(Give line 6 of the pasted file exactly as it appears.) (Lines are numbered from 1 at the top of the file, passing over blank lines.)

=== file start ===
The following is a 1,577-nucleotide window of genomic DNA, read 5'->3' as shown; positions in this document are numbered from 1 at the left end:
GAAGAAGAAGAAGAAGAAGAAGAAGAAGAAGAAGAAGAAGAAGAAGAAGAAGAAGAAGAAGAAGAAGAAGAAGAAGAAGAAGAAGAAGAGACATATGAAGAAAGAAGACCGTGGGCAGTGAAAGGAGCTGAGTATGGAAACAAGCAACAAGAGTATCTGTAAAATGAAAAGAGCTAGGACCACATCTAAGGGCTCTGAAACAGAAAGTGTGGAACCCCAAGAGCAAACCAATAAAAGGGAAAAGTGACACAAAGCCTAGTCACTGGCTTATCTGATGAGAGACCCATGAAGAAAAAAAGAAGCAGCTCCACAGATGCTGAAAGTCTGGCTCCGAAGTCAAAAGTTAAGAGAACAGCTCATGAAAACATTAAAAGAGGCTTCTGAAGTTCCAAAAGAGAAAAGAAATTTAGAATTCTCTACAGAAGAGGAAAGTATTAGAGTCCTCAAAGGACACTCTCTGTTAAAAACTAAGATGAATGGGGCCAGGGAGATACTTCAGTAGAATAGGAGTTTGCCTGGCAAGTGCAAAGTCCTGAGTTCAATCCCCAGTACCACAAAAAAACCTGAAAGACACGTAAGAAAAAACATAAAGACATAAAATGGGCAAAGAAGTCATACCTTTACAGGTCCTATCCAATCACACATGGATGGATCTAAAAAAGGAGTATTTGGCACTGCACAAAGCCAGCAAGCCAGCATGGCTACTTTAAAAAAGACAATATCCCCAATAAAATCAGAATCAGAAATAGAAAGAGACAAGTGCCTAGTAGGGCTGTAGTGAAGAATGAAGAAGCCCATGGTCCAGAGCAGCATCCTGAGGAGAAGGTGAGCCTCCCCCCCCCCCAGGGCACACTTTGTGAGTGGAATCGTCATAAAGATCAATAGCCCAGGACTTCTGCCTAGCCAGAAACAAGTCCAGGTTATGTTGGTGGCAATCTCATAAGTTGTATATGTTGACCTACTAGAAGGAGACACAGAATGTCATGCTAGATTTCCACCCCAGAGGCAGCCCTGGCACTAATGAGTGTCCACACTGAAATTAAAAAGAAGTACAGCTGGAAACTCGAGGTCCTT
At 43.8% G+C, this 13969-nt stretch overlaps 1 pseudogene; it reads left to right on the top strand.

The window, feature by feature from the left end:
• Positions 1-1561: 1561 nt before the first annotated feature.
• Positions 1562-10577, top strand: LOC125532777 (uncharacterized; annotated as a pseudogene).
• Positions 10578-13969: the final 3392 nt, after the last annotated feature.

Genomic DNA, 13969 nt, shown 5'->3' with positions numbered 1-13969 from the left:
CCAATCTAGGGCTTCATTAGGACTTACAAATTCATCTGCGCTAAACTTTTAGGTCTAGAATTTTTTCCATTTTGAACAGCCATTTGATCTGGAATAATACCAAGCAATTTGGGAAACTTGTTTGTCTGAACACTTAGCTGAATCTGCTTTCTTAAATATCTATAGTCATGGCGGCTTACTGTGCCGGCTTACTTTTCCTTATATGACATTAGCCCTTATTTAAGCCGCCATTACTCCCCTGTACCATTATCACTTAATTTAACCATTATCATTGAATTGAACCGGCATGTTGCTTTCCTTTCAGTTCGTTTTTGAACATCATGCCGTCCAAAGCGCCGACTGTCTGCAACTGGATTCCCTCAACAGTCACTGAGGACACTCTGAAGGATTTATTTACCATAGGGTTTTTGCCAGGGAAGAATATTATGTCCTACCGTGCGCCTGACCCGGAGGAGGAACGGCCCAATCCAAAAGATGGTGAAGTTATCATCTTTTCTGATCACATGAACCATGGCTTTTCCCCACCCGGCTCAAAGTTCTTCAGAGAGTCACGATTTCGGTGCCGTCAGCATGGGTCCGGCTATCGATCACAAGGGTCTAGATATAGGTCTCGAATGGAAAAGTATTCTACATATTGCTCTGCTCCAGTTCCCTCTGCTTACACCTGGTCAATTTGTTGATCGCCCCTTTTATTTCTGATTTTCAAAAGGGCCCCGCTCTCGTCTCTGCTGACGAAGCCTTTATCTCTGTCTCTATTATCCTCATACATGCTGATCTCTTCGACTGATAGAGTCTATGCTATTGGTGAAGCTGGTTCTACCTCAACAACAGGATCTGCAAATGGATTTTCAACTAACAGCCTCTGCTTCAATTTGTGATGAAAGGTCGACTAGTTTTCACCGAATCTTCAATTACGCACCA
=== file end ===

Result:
• Positions 1562-10577, top strand: LOC125532777 (uncharacterized; annotated as a pseudogene).